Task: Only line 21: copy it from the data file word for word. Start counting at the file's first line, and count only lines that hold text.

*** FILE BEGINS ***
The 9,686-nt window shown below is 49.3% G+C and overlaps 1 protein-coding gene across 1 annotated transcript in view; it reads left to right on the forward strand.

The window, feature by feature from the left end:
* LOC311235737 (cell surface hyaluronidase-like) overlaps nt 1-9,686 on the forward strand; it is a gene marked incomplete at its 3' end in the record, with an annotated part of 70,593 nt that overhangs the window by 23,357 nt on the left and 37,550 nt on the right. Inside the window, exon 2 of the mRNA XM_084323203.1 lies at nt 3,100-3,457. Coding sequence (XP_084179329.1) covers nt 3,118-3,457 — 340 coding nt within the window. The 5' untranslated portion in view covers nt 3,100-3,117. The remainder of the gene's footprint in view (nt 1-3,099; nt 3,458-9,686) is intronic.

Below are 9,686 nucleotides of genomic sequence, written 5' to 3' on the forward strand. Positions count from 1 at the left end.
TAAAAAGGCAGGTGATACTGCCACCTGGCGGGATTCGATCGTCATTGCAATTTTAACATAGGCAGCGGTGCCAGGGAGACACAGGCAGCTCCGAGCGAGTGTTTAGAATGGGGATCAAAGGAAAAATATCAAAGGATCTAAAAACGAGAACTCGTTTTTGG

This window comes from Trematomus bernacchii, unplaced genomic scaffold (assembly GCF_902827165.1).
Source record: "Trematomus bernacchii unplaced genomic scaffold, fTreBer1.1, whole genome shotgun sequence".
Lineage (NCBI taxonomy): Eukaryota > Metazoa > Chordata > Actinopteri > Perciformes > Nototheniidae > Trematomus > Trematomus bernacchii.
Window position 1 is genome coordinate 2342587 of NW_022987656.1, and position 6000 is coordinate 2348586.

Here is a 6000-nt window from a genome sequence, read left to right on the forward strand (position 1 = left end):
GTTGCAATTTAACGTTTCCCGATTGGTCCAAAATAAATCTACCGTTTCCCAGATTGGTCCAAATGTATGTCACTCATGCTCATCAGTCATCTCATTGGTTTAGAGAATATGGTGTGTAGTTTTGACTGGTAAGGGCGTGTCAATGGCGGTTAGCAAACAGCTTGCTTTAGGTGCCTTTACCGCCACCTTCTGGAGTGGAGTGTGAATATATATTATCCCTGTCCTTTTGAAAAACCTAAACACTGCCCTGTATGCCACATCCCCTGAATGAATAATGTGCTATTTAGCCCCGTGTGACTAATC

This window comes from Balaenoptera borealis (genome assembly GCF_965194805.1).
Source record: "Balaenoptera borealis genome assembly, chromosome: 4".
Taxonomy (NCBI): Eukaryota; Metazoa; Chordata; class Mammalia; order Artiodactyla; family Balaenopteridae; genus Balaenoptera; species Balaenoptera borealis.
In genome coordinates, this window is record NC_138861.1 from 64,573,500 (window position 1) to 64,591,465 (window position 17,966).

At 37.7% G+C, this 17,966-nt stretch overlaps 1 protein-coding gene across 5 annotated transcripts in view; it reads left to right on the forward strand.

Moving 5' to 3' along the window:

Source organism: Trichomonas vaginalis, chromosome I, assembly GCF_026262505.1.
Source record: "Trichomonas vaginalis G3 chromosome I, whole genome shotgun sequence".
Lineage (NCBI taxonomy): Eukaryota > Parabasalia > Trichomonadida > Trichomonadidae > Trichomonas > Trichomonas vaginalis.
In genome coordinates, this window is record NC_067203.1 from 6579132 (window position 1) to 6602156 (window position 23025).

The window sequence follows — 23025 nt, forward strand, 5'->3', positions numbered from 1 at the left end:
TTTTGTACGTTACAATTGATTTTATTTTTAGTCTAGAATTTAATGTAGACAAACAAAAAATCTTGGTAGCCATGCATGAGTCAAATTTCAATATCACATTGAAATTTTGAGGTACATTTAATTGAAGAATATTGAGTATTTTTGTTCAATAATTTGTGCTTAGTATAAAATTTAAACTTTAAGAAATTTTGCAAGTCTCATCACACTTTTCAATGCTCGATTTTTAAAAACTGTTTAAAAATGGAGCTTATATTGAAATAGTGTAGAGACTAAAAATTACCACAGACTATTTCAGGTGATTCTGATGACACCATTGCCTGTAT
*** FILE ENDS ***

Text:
In genome coordinates, this window is record NC_067203.1 from 6579132 (window position 1) to 6602156 (window position 23025).